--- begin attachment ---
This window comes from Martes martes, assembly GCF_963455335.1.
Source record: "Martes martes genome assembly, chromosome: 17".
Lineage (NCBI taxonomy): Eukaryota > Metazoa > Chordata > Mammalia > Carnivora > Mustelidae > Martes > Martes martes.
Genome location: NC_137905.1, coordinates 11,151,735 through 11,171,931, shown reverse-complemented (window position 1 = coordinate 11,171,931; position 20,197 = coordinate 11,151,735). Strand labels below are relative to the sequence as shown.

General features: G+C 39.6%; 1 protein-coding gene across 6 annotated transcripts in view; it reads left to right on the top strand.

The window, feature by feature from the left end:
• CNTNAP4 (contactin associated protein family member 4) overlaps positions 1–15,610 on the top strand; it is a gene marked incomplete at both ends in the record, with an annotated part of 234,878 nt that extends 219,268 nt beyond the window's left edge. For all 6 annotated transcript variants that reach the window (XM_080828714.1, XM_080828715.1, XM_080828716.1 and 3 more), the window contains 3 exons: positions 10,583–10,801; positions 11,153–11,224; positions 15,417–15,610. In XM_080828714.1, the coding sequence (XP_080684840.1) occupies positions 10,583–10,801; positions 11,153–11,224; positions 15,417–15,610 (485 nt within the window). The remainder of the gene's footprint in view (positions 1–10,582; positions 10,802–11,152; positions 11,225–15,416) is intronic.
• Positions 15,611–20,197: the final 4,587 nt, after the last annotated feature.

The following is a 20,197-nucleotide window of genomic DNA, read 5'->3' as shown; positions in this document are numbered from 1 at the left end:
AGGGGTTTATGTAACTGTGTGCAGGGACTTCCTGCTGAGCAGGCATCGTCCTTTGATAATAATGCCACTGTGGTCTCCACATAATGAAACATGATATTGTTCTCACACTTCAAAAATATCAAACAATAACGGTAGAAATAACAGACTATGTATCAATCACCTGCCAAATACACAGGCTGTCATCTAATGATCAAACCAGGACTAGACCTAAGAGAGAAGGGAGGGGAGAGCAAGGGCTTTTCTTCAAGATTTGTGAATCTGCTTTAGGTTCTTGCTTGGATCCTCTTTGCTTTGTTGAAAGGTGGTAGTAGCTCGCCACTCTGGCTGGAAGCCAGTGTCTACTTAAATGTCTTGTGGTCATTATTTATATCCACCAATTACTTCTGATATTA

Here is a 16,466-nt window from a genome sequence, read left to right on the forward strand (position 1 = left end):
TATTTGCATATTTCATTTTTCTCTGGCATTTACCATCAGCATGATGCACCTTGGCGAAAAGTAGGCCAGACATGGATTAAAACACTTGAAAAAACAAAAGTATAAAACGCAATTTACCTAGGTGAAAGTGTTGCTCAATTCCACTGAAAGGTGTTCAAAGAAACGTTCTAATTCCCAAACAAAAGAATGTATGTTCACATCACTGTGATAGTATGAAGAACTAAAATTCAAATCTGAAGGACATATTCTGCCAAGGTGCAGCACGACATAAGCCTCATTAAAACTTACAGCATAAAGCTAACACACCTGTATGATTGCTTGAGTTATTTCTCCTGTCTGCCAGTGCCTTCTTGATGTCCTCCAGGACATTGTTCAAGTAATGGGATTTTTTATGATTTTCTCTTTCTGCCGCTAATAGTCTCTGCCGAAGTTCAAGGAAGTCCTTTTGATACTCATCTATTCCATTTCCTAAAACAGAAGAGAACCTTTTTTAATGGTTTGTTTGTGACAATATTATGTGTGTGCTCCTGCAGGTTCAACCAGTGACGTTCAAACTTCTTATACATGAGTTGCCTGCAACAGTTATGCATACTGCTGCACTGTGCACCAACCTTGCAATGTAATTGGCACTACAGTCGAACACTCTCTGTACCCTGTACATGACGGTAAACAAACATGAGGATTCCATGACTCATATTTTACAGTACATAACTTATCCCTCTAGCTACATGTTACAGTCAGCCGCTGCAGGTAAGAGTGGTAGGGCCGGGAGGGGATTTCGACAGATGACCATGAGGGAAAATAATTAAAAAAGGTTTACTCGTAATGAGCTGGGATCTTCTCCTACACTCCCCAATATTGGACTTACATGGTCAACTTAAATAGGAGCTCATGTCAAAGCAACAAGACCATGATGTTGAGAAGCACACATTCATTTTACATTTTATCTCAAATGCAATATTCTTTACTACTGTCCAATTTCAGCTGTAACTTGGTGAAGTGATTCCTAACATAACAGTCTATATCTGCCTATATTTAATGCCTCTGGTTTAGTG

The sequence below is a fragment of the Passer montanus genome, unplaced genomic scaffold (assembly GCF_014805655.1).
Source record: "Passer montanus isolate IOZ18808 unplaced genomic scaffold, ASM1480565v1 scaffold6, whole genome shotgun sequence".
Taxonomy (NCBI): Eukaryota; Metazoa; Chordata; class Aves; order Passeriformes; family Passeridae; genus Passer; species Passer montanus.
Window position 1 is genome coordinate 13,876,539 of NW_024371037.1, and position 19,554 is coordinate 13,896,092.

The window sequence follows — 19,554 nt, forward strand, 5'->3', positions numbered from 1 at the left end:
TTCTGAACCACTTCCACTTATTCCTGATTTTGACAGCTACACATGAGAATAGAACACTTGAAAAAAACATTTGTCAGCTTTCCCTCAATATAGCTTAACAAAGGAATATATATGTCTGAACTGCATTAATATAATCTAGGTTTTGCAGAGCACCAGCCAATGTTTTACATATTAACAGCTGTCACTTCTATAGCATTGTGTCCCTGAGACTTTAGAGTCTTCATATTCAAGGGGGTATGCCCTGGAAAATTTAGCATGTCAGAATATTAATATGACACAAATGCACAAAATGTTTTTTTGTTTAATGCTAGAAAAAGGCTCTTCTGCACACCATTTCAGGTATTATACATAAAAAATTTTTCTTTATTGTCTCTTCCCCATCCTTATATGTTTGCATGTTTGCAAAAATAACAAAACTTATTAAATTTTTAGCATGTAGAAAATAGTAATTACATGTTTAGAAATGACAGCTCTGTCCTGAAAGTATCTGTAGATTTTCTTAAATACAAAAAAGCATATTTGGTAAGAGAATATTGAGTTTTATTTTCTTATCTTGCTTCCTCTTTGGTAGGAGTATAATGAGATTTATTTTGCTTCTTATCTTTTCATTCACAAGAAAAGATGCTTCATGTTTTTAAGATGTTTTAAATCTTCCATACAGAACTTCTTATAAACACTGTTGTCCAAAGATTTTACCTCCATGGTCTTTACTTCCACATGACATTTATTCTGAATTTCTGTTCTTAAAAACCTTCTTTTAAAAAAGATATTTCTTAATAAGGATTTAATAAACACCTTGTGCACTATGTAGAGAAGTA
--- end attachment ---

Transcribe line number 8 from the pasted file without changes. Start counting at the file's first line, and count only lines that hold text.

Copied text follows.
• Positions 15,611–20,197: the final 4,587 nt, after the last annotated feature.